Keywords: Biology;
    ISSN: 0022-538X
    ISSN: 0022538X
    E-ISSN: 10985514
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  • 4
    Language: English
    In: PLoS ONE, 01 January 2016, Vol.11(7), p.e0159211
    Description: RNA interference (RNAi) is a post-transcriptional gene silencing mechanism that mediates the sequence-specific degradation of targeted RNA and thus provides a tremendous opportunity for development of oligonucleotide-based drugs. Here, we report...
    Keywords: Sciences (General)
    E-ISSN: 1932-6203
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  • 5
    Language: English
    In: Nucleic acids research, 09 January 2017, Vol.45(1), pp.e3
    Description: Successful RNAi applications depend on strategies allowing robust and persistent expression of minimal gene silencing triggers without perturbing endogenous gene expression. Here, we propose a novel avenue which is integration of a promoterless shmiRNA, i.e. a shRNA embedded in a micro-RNA (miRNA) scaffold, into an engineered genomic miRNA locus. For proof-of-concept, we used TALE or CRISPR/Cas9 nucleases to site-specifically integrate an anti-hepatitis C virus (HCV) shmiRNA into the liver-specific miR-122/hcr locus in hepatoma cells, with the aim to obtain cellular clones that are genetically protected against HCV infection. Using reporter assays, Northern blotting and qRT-PCR, we confirmed anti-HCV shmiRNA expression as well as miR-122 integrity and functionality in selected cellular progeny. Moreover, we employed a comprehensive battery of PCR, cDNA/miRNA profiling and whole genome sequencing analyses to validate targeted integration of a single shmiRNA molecule at the expected position, and to rule out deleterious effects on the genomes or transcriptomes of the engineered cells. Importantly, a subgenomic HCV replicon and a full-length reporter virus, but not a Dengue virus control, were significantly impaired in the modified cells. Our original combination of DNA engineering and RNAi expression technologies benefits numerous applications, from miRNA, genome and transgenesis research, to human gene therapy.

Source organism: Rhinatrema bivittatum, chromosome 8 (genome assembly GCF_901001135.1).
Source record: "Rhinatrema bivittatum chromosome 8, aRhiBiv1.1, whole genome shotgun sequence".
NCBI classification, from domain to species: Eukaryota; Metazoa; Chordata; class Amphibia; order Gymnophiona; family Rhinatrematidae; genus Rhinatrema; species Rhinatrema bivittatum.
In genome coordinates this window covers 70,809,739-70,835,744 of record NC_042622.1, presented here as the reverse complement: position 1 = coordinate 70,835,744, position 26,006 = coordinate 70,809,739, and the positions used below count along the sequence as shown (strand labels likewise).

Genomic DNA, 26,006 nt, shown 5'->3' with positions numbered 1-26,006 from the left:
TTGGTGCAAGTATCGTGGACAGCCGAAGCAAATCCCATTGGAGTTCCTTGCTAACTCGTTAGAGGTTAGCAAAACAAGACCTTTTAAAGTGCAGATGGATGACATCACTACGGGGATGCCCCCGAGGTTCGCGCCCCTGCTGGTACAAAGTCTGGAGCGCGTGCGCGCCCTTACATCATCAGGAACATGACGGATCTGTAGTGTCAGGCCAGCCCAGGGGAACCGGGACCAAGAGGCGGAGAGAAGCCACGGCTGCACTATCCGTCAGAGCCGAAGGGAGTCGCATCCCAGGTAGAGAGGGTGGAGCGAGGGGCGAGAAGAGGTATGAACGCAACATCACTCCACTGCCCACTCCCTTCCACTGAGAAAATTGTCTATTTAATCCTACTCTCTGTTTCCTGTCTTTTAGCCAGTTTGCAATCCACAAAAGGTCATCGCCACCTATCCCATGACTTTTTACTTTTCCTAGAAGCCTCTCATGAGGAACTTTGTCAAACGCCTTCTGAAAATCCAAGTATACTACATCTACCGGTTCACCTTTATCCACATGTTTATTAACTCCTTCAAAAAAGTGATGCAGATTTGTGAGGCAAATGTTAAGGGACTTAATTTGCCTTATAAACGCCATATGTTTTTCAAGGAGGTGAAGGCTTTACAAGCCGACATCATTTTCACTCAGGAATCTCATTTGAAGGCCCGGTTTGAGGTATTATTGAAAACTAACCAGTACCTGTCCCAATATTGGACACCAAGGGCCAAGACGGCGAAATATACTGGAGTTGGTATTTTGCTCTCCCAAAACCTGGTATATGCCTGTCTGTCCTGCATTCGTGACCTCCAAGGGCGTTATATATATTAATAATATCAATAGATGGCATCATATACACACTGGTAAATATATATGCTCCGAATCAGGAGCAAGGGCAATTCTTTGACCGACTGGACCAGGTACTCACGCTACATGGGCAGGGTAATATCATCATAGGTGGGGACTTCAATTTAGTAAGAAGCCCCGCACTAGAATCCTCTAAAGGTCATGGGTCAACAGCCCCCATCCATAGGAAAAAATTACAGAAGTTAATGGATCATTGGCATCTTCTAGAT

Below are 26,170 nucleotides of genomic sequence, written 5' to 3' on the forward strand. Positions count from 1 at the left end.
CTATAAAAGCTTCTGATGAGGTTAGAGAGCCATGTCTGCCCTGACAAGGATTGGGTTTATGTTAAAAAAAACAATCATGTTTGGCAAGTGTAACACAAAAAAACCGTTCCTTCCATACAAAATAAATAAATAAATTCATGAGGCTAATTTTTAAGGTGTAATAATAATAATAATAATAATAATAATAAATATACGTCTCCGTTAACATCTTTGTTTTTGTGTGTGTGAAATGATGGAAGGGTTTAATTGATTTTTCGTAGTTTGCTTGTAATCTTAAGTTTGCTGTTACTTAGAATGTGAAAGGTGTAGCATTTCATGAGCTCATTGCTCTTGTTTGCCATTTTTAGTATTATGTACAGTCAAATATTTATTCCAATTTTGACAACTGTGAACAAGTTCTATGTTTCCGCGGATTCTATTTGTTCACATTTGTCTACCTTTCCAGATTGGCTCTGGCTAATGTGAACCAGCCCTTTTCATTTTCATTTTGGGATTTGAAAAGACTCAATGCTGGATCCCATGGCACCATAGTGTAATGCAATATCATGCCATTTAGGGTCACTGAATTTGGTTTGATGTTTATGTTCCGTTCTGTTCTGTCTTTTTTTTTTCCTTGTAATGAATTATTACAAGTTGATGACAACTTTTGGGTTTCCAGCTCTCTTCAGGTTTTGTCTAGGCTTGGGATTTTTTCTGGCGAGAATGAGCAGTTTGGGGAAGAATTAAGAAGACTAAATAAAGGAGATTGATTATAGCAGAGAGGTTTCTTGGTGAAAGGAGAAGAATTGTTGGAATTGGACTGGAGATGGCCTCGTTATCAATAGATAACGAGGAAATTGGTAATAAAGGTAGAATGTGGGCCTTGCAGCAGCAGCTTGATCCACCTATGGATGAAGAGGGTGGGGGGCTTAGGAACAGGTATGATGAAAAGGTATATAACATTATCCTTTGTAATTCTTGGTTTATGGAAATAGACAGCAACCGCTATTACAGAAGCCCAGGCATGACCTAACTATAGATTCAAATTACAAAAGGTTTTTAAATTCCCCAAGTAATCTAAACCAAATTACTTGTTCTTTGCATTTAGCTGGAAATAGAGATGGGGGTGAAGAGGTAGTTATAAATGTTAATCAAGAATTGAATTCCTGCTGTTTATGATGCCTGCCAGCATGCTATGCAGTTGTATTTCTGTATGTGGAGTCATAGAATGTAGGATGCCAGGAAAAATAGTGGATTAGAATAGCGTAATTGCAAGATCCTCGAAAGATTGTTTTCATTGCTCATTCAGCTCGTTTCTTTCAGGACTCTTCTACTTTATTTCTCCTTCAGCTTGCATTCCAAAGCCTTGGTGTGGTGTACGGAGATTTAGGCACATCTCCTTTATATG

Keywords: Clustered Regularly Interspaced Short Palindromic Repeats ; Genetic Engineering ; RNA Interference ; Hepacivirus -- Genetics ; Micrornas -- Genetics ; RNA, Small Interfering -- Genetics ; Transcription Activator-Like Effector Nucleases -- Genetics
    ISSN: 03051048
    E-ISSN: 1362-4962
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  • 6
    Language: English
    In: Journal of medicinal chemistry, 24 December 2015, Vol.58(24), pp.9546-61
    Description: Hepatitis C virus (HCV) is a major cause of end-stage liver disease. Direct-acting antivirals (DAAs), including inhibitors of nonstructural proteins (NS3/4A protease, NS5A, and NS5B polymerase), represent key components of anti-HCV treatment, but these are associated with increased drug resistance and toxicity. Thus, the development of host-targeted antiviral agents, such as cyclophilin A inhibitors, is an alternative approach for more effective, selective, and safer treatment. Starting with the discovery of a bis-amide derivative 5 through virtual screening, the lead compound 25 was developed using molecular modeling-based design and systematic exploration of the structure-activity relationship. The lead 25 lacked cytotoxicity, had potent anti-HCV activity, and showed selective and high binding affinity for CypA. Unlike cyclosporin A, 25 lacked immunosuppressive effects, successfully inhibited the HCV replication, restored host immune responses without acute toxicity in vitro and in vivo, and exhibited a high synergistic effect in combination with other drugs. These findings suggest that the bis-amides have significant potential to extend the arsenal of HCV therapeutics.
    Keywords: Antiviral Agents -- Chemistry ; Cyclophilin A -- Antagonists & Inhibitors ; Glycine -- Analogs & Derivatives ; Hepacivirus -- Drug Effects ; Indoleacetic Acids -- Chemistry
    ISSN: 00222623
    E-ISSN: 1520-4804